Good stuff from Frank Hughes and the Trib. This is exactly the type of content I want from someone with ins and sources. Let's rip right into this point-by-point.
We already knew this. Later Frank posted a list of players who could be cut and it's basically a player by player recreation of this post. Now, obviously, having cap room is preferable to not having cap room, but the current class of free agents offers little Seattle can use. Seattle's primary needs: safety, running back, wide receiver, line depth and special teams are all best filled through the draft. Seattle's been big spenders in free agency the past two offseasons, it's belt tightening time.
Well...that's not encouraging. Nothing Alexander did last season would imply that he can "return to his former exploits", and if he did rebound at 31, after a brutal workload in 2005 and two very poor seasons since, he'd be a historical outlier. Oh the 24 players ahead of Alexander on the all time rushing list, only John Riggins rebounded from two consecutive down seasons to once again produce at a high level. Alexander hasn't even averaged 2 receptions a game since 2003. I hope, only, that as in 2007 when Ruskell insisted that Seattle was not shopping Darrell Jackson, this is a bluff.
Weaver's Weaver, Laury's a decent special teams player and Kirtman provides the Hawks a more traditional fullback. Not tendering Pearman is a good indication that Seattle will be drafting a running back. With what pick and of what caliber is unknowable.
What this really means is that Branch probably suffered a clean tear of the ACL without collateral damage to other structures within the knee. That's very good news. With regards to Branch returning, it depends on how look at it, and I'm not sure I can say which is correct with any sort of certainty. A player's proprioception typically is slow to return after any kind of ligament transplant or reconstruction. An ACL tear should foremost affect a player's agility. Branch's singular best tool is his agility. Now, Branch's exceptional agility might mean that he can still be an effective player at 90%, but it more likely means that should Branch suffer lost agility, he will be worse off than a receiver who can compensate with exceptional speed or height. I still think it's a real stretch to expect much from Branch in 2008.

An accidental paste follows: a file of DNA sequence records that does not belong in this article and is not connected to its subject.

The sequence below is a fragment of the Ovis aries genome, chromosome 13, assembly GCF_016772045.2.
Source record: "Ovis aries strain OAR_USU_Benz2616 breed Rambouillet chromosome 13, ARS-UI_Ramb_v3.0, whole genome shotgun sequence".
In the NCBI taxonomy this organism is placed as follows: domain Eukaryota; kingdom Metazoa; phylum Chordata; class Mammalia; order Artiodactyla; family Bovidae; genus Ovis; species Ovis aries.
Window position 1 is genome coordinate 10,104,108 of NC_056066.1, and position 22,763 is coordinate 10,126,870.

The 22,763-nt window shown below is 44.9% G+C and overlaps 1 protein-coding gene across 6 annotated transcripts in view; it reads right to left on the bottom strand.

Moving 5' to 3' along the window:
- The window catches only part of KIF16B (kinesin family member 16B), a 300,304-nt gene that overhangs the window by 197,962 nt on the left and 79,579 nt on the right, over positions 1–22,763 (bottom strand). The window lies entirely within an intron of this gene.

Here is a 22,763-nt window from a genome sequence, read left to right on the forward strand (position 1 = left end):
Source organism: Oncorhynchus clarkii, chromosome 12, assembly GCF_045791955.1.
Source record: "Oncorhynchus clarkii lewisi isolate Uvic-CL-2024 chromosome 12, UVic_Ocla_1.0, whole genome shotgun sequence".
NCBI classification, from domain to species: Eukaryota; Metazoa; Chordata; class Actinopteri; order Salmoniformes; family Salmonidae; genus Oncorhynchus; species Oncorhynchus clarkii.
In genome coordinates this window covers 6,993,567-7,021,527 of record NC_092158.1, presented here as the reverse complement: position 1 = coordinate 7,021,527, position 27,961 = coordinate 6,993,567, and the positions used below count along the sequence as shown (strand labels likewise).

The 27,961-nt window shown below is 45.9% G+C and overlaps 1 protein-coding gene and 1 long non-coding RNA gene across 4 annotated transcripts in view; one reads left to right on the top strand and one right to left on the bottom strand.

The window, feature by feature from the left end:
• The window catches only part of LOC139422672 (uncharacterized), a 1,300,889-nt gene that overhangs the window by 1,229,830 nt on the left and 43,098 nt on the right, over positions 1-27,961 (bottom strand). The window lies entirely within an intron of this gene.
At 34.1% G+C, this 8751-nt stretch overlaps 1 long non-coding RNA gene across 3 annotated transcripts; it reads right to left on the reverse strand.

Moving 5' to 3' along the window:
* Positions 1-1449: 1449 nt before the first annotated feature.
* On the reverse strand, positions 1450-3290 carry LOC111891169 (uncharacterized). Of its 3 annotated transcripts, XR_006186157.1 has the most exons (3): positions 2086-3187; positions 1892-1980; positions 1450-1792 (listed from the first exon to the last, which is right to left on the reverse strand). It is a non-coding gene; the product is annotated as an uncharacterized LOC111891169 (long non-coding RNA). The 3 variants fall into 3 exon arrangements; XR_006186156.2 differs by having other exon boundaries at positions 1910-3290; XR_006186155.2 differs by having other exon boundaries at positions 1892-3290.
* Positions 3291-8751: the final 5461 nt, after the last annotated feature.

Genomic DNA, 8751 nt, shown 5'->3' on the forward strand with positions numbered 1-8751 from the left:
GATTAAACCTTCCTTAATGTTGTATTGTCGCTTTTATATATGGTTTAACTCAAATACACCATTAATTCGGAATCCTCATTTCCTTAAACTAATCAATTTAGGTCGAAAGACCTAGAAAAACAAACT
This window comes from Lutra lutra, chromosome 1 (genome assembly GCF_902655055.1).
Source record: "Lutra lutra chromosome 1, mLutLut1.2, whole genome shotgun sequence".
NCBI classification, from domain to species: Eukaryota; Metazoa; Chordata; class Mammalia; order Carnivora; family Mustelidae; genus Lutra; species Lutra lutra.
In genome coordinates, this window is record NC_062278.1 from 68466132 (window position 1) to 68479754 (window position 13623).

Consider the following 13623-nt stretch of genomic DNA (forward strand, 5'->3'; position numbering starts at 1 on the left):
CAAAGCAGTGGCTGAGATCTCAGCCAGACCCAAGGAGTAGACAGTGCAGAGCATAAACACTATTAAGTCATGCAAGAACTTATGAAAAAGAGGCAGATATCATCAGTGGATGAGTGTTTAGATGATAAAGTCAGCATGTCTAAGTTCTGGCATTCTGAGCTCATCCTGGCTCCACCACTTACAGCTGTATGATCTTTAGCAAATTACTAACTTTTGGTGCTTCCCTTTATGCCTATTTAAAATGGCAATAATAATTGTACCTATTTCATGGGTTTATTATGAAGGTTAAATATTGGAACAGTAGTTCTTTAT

As much as we all love Browny, it's time to let him find his payday somewhere else. Kickers define fungible. It's funny, fans grouse when a favorite is let go, but want their team to be well run. Well everyone, this is how an NFL franchise is well run.
We already knew Hacks was gone. I find it a little odd that Logan Payne received "effusive" praise but didn't see a snap last season. Payne might be your typical practice squad standout who wins hearts with hustle. Seattle needs a wide receiver that can produce now. Of that group, Courtney Taylor and Ben Obomanu are the most pro ready.
Unless you really expect prescience from your GM, it's not reasonable to critique Ruskell for Pearman's early exit. It's good to see Seattle with a nearly complete draft. I wouldn't be surprised if someone isn't traded away between now and the 26th to acquire an additional pick. Given the Hawks cap space, the draft is Seattle's offseason.
Interesting. Gray doesn't impact the cap much, so I don't see a big push to convince him to retire.
Excellent. Good to see that once again Ruskell and I are on the same page.
...and from the PI
"We've been willing to offer up to Champ Bailey," Ruskell said. "They're up in another hemisphere.
Hemisphere? Anyway, I don't mind that Ruskell decides to frame it that way, but referring to a contract as "Champ Bailey money" is ridiculous. A player does not get paid Champ Bailey money, they get paid a contract comparable to the contracts of similar players at a similar position of similar perceived value, at the time of their signing. As Mike Klis of the Denver Post points out,